Association Between Having a Caregiver and Clinical Outcomes 1 Year After Hospitalization for Cardiovascular Disease

Caregivers might represent an opportunity to improve cardiovascular disease outcomes, but prospective data are limited. We studied 3,188 consecutive patients (41% minority, 39% women) admitted to a university hospital medical cardiovascular service to evaluate the association between having a caregiver and rehospitalization/death at 1 year. The clinical outcomes at 1 year were documented using a hospital-based clinical information system supplemented by a standardized questionnaire. Co-morbidities were documented by hospital electronic record review. At baseline, 13% (n = 417) of the patients had a paid caregiver and 25% (n = 789) had only an informal caregiver. Having a caregiver was associated with rehospitalization or death at 1 year (odds ratio [OR] 1.68, 95% confidence interval [CI] 1.45 to 1.95), which varied by paid (OR 2.46, 95% CI 1.96 to 3.09) and informal (OR 1.40, 95% CI 1.18 to 1.65) caregiver status. Having a caregiver was significantly (p <0.05) associated with age ≥65 years, racial/ethnic minority, lack of health insurance, medical history of diabetes mellitus or hypertension, a Ghali co-morbidity index >1, chronic obstructive pulmonary disease, or taking ≥9 prescriptions medications. The relation between caregiving and rehospitalization/death at 1 year was attenuated but remained significant after adjustment (paid, OR 1.64, 95% CI 1.26 to 2.12; and informal, OR 1.20, 95% CI 1.00 to 1.44). In conclusion, the risk of rehospitalization/death was significantly greater among cardiac patients with caregivers and was not fully explained by the presence of traditional co-morbidities. Systematic determination of having a caregiver might be a simple method to identify patients at a heightened risk of poor clinical outcomes.

Cardiac caregivers might represent a vast and untapped potential to improve quality cardiovascular disease (CVD) care and to reduce healthcare costs. We have shown that informal cardiac caregivers are frequently involved in tasks that have the potential to improve CVD outcomes such as medical follow-up, medication adherence, and nutrition. The purpose of the present study was to evaluate the association between the type of caregiving (paid vs informal) at baseline and the rates of readmission for all causes and CVD and mortality in the short term (30 days) and longer term (1 year) after admission to the medical cardiovascular service at a major university hospital. A secondary aim was to evaluate the prevalence of co-morbidities among patients with and without caregivers to assess the potential for cardiac caregivers to affect the outcomes among those at greatest risk of readmission or death.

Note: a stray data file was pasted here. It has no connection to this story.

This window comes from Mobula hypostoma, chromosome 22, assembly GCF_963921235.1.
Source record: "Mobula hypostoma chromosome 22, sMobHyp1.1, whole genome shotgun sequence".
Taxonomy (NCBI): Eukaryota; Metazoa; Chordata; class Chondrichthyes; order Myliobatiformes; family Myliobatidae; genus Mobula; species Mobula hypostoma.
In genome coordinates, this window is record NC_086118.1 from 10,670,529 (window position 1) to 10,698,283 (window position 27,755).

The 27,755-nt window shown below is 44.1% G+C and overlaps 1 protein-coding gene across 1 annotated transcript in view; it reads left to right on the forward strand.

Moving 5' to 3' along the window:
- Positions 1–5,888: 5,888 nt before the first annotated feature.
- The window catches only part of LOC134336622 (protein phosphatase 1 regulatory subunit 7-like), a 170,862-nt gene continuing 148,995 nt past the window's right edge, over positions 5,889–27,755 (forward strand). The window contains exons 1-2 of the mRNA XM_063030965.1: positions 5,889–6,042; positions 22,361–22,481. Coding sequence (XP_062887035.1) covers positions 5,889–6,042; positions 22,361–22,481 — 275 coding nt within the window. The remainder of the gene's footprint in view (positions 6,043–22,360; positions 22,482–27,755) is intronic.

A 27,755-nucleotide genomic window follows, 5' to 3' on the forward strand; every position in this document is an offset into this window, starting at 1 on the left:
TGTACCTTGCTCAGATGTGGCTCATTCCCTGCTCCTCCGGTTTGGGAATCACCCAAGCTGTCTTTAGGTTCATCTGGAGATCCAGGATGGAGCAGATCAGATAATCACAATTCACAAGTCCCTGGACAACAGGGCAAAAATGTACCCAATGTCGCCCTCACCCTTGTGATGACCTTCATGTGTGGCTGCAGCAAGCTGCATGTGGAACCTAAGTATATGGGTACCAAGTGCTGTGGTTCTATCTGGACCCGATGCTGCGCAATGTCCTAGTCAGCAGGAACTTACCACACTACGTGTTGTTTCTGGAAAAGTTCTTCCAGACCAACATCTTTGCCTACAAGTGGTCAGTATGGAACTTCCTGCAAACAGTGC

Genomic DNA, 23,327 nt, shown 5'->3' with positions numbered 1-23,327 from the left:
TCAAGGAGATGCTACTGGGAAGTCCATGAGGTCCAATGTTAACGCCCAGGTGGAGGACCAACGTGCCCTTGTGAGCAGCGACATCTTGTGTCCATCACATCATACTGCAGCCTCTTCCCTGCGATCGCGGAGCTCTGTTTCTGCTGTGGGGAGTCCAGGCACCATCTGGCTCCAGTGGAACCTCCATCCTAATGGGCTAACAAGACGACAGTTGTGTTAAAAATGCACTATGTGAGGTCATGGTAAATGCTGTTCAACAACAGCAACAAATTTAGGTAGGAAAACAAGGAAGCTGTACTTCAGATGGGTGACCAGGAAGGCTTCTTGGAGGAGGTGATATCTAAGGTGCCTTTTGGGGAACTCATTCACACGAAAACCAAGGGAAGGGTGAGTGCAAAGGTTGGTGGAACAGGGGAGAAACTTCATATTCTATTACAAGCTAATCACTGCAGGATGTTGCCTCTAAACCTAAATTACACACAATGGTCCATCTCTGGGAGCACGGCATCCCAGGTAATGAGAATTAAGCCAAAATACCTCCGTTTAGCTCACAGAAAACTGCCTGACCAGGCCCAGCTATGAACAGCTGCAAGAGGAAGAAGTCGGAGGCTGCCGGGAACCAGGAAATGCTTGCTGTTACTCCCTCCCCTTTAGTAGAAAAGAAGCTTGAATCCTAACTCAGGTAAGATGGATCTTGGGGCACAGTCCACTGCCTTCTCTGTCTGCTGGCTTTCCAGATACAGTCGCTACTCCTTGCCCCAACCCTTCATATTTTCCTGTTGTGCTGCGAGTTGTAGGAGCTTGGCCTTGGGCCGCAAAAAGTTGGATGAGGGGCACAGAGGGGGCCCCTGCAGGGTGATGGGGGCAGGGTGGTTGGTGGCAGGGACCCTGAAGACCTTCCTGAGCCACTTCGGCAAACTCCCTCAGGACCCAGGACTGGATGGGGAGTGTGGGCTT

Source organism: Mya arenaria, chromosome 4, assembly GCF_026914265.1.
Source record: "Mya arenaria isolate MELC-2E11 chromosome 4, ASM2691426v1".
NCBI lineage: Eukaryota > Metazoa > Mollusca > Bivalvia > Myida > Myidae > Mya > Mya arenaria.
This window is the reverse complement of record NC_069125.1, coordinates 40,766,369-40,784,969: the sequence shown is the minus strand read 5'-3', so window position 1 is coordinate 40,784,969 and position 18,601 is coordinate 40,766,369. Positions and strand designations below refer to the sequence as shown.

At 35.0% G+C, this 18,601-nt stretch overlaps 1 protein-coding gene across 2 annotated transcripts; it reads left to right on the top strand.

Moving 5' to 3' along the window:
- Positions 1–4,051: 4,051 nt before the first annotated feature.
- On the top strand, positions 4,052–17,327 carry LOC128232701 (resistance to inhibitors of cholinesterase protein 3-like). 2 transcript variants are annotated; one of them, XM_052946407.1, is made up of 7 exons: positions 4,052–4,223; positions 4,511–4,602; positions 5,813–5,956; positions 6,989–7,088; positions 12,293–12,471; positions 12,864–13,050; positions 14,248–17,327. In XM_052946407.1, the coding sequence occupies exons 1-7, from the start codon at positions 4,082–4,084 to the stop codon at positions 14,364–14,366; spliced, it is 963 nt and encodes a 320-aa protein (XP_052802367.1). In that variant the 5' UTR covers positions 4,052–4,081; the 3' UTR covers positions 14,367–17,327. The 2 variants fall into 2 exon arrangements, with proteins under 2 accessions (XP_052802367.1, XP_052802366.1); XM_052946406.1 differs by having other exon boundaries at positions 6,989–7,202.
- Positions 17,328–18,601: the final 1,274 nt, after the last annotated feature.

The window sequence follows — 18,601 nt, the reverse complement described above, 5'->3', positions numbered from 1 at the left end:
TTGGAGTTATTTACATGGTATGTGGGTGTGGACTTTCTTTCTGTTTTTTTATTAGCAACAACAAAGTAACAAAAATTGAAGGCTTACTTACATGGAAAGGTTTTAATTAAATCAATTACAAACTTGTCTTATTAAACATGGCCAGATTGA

The National Heart, Lung, and Blood Institute-sponsored Family Cardiac Caregiver Investigation To Evaluate Outcomes (FIT-O) study was a prospective study designed to evaluate the patterns of caregiving among cardiac patients and its association with the clinical outcomes of patients hospitalized with CVD. Consecutive patients admitted to the CVD service line at Columbia University Medical Center/New York Presbyterian Hospital (CUMC/NYPH) from November 2009 to June 2010 were asked to complete a standardized questionnaire regarding caregiving (93% enrollment rate). Medical cardiovascular service patients (n = 3,188) who had 1-year follow-up data by June 2011 were included in the primary analysis. The baseline characteristics and patterns of caregiving in this population have been previously published. In brief, the hospital admission logs were reviewed daily to identify patients admitted to the CVD service, and trained bilingual research staff systematically distributed surveys in English and Spanish to potential participants to assess whether they had had a caregiver within the past year and had plans for a caregiver after discharge. The patients were excluded from survey administration if they were unable to read or understand English or Spanish, lived in a full-time nursing facility, had a mental status that precluded participation, or refused participation. The hospital logs were checked weekly to detect any uncollected surveys. If uncollected surveys were detected, the research staff attempted to contact the patient before discharge, or, in the event this was not feasible, the survey was mailed with a prestamped return envelope for the patient to complete and return. The institutional review board of CUMC approved the study.